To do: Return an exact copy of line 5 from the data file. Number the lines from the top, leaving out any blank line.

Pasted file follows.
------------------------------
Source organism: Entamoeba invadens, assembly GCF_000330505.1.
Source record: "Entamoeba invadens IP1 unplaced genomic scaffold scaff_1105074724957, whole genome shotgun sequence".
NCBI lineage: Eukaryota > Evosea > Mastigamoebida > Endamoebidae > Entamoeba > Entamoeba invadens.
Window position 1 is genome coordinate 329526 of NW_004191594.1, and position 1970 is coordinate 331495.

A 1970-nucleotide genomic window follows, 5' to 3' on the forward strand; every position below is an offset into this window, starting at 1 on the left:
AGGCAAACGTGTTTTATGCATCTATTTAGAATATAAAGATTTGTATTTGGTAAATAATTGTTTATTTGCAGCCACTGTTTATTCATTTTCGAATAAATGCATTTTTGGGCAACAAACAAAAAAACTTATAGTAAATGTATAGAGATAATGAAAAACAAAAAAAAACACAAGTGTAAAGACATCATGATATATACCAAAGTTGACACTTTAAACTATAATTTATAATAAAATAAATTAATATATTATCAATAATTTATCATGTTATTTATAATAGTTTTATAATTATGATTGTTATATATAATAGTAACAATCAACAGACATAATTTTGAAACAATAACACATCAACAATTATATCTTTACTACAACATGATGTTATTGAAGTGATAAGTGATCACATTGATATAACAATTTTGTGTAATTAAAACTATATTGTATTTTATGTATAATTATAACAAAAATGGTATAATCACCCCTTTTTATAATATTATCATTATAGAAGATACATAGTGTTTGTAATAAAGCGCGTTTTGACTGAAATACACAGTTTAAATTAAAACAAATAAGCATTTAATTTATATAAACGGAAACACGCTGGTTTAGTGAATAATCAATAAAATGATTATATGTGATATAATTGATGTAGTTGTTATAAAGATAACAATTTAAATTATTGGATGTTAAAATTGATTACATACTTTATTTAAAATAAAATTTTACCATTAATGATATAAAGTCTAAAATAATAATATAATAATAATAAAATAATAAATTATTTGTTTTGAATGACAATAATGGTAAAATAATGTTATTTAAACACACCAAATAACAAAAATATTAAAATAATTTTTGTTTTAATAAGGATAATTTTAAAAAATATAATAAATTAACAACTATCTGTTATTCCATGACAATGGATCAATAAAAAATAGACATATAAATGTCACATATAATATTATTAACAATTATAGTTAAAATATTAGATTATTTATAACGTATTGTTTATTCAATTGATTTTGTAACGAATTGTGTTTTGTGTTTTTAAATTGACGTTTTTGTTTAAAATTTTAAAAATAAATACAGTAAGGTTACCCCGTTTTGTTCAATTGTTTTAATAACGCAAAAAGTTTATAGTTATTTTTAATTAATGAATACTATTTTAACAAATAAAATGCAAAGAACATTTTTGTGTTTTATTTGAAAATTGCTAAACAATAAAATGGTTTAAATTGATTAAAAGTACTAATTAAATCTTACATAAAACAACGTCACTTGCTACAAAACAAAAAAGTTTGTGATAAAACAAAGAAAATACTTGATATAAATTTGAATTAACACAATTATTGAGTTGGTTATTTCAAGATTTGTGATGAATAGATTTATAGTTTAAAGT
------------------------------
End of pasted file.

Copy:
A 1970-nucleotide genomic window follows, 5' to 3' on the forward strand; every position below is an offset into this window, starting at 1 on the left: